• Respect <> Boundaries — what do boundaries have to do with Respect?
  • Fun <>Boundaries
  • Exercise
  • Food

Hopefully you get the idea. Yes, I need to think through each of these. My new friend Boundaries has a long journey for me to go on with them to understand all of this, let alone think through how to remember and draw upon it all in real time, every time. I’m thinking I’m going to mess this up sometimes. Oh, but that’s ok, because one of my values is Remorse. So I’m ok so long as if when I mess up, I at least remember to honor my boundaries around my value of remorse. I also need to balance that with the value of Excellence, which is trying my hardest 150% of the time to bring my A game. I know I have a lot of room to improve there, so maybe I need to firm up my relationship between Boundaries and Excellence.

Actually this is intellectually fun, even if it’s harder to actually do. But then everything worthwhile is harder to do than to think about.

What values do you have that could benefit from healthier boundaries?

What Keeps Us from Having Healthy Boundaries?

Both books discuss the challenges, and there are many. Here is a summary of Ms. Tawaab’s reasons, along with a few of my own

  • We assume it’s the “other person has to change” before we’ve really focused on ourselves
  • We’re too impatient for change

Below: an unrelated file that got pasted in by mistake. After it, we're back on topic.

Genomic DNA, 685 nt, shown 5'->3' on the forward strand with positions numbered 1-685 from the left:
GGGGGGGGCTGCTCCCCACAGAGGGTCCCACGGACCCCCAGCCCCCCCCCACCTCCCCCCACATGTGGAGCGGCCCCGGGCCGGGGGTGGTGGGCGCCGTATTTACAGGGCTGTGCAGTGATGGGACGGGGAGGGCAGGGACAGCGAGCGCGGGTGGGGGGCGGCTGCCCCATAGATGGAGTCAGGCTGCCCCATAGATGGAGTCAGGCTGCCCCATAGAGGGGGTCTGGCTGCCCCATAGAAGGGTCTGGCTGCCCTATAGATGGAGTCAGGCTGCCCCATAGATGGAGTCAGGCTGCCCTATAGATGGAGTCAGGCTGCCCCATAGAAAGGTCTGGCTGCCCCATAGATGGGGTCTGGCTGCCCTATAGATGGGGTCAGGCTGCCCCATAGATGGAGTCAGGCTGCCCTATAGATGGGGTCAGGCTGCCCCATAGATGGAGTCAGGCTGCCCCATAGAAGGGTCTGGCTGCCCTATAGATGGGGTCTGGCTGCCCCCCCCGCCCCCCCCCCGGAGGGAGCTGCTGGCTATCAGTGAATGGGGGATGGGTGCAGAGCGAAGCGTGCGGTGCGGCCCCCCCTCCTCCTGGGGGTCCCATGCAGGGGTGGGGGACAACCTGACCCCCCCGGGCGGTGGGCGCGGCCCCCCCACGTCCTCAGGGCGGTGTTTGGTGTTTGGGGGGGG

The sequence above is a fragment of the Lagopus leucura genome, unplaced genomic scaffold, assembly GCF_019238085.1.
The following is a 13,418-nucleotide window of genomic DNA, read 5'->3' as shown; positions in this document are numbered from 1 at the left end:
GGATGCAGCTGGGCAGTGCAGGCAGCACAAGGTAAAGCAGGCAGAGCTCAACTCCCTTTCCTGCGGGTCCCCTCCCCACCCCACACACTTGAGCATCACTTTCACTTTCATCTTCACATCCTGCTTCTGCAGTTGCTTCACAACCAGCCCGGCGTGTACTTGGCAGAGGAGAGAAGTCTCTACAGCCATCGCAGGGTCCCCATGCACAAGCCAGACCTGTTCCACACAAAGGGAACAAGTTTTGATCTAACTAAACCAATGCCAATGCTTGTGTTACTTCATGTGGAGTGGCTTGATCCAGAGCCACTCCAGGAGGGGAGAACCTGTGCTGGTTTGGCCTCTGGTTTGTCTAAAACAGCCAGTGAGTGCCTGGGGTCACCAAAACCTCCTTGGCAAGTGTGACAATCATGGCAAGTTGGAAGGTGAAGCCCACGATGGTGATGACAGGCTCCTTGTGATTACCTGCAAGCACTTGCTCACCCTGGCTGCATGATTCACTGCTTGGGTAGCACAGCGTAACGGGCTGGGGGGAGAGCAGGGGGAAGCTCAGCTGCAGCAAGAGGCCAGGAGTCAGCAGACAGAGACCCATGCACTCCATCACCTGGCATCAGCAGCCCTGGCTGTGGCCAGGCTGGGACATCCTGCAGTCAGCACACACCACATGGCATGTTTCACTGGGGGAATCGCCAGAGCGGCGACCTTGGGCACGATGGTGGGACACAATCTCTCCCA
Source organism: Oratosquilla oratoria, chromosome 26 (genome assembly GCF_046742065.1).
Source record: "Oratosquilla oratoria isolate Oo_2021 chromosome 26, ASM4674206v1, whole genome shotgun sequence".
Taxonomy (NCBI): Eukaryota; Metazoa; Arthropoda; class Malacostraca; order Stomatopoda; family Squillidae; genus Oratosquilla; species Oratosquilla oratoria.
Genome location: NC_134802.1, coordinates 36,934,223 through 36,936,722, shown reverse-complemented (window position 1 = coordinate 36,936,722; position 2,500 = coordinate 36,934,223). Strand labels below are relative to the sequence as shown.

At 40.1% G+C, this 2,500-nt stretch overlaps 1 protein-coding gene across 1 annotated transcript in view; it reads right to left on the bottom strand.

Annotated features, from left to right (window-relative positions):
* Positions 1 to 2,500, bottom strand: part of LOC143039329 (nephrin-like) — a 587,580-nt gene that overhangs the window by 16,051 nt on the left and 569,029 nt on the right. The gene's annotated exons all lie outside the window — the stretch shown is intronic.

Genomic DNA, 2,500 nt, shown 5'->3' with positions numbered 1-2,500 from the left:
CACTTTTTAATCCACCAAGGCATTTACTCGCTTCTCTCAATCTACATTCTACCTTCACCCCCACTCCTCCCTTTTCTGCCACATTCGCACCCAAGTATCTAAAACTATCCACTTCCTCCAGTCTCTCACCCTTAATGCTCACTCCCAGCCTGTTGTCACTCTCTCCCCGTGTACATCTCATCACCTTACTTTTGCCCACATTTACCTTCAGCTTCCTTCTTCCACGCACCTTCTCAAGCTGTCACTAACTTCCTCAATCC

• We aren’t always aware we need a boundary
  • We’ll feel bad if we set a boundary (maybe they’ll get mad)
  • We can’t tolerate the discomfort of setting boundaries
  • It’s complicated to remember to do and draw on the right boundary at the right time
  • Our friends don’t use boundaries and we want to be part of the gang (same as being a people pleaser)
  • You’re anxious about future interactions after having set a boundary
  • You have no clue where to start (Ms. Tawaab’s — I loved this one!)
  • You believe you can’t have boundaries in certain relationships
  • Guilt— what a powerful force that is
  • Sadness, betrayal, remorse

One thing I like about Nedra Glover Tawwab’s book is that at the end of each section, she includes a very practical exercise:

Grab your journal or a separate sheet of paper to complete the following exercise.

  • How were boundaries taught in your family?
  • Did your parents/caregivers honor your boundaries?
  • If so, in what ways? How were your boundaries dishonored?
  • When did you realize that setting them was an issue for you?

The 6 Types of Boundaries

This chapter of Ms. Tawaab’s book is excellent. The title speaks for itself:

  1. Physical Boundaries
  2. Sexual Boundaries
  3. Intellectual Boundaries
  4. Emotional Boundaries
  5. Material Boundaries
  6. Time Boundaries

How to “do boundaries”

Both books discuss this, but Ms. Tawaab is clearer in her approach and I drew more from her book. In chapter 6, she goes through how to Identify and Communicate Your Boundaries, with the caption “you don’t have to be boundaryless to be loved”. First she writes about the ways *not* to communicate your boundaries — too passive, aggressive, passive-aggressive, manipulating.